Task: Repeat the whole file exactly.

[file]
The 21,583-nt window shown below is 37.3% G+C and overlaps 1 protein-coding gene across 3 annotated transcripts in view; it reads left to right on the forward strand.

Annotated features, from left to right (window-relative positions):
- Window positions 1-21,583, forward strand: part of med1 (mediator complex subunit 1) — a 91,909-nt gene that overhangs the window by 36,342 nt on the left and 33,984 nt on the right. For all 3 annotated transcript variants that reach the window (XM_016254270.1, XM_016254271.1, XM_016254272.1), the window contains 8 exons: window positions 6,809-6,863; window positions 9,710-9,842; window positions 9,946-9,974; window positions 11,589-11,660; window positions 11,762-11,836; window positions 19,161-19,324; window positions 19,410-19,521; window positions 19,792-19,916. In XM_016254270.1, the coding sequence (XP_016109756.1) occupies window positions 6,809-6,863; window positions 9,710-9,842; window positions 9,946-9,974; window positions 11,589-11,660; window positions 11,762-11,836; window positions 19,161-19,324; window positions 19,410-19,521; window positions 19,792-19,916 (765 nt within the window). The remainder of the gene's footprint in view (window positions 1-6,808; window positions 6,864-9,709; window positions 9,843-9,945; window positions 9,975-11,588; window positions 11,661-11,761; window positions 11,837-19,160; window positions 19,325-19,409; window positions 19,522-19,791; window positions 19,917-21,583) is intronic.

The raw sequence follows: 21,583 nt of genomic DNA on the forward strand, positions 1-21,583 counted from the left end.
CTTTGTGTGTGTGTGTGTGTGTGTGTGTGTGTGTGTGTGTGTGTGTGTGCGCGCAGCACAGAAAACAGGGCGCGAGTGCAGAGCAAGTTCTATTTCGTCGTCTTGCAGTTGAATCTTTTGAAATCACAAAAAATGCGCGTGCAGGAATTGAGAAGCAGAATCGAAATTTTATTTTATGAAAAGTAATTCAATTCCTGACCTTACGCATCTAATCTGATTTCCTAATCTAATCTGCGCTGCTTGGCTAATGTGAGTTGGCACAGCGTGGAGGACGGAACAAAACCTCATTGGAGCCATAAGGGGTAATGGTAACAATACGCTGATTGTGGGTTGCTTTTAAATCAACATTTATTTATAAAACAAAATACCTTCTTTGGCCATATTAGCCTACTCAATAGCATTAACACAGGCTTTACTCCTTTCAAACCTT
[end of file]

The 21,583-nt window shown below is 37.3% G+C and overlaps 1 protein-coding gene across 3 annotated transcripts in view; it reads left to right on the forward strand.

Annotated features, from left to right (window-relative positions):
- Window positions 1-21,583, forward strand: part of med1 (mediator complex subunit 1) — a 91,909-nt gene that overhangs the window by 36,342 nt on the left and 33,984 nt on the right. For all 3 annotated transcript variants that reach the window (XM_016254270.1, XM_016254271.1, XM_016254272.1), the window contains 8 exons: window positions 6,809-6,863; window positions 9,710-9,842; window positions 9,946-9,974; window positions 11,589-11,660; window positions 11,762-11,836; window positions 19,161-19,324; window positions 19,410-19,521; window positions 19,792-19,916. In XM_016254270.1, the coding sequence (XP_016109756.1) occupies window positions 6,809-6,863; window positions 9,710-9,842; window positions 9,946-9,974; window positions 11,589-11,660; window positions 11,762-11,836; window positions 19,161-19,324; window positions 19,410-19,521; window positions 19,792-19,916 (765 nt within the window). The remainder of the gene's footprint in view (window positions 1-6,808; window positions 6,864-9,709; window positions 9,843-9,945; window positions 9,975-11,588; window positions 11,661-11,761; window positions 11,837-19,160; window positions 19,325-19,409; window positions 19,522-19,791; window positions 19,917-21,583) is intronic.

The raw sequence follows: 21,583 nt of genomic DNA on the forward strand, positions 1-21,583 counted from the left end.
CTTTGTGTGTGTGTGTGTGTGTGTGTGTGTGTGTGTGTGTGTGTGTGTGCGCGCAGCACAGAAAACAGGGCGCGAGTGCAGAGCAAGTTCTATTTCGTCGTCTTGCAGTTGAATCTTTTGAAATCACAAAAAATGCGCGTGCAGGAATTGAGAAGCAGAATCGAAATTTTATTTTATGAAAAGTAATTCAATTCCTGACCTTACGCATCTAATCTGATTTCCTAATCTAATCTGCGCTGCTTGGCTAATGTGAGTTGGCACAGCGTGGAGGACGGAACAAAACCTCATTGGAGCCATAAGGGGTAATGGTAACAATACGCTGATTGTGGGTTGCTTTTAAATCAACATTTATTTATAAAACAAAATACCTTCTTTGGCCATATTAGCCTACTCAATAGCATTAACACAGGCTTTACTCCTTTCAAACCTT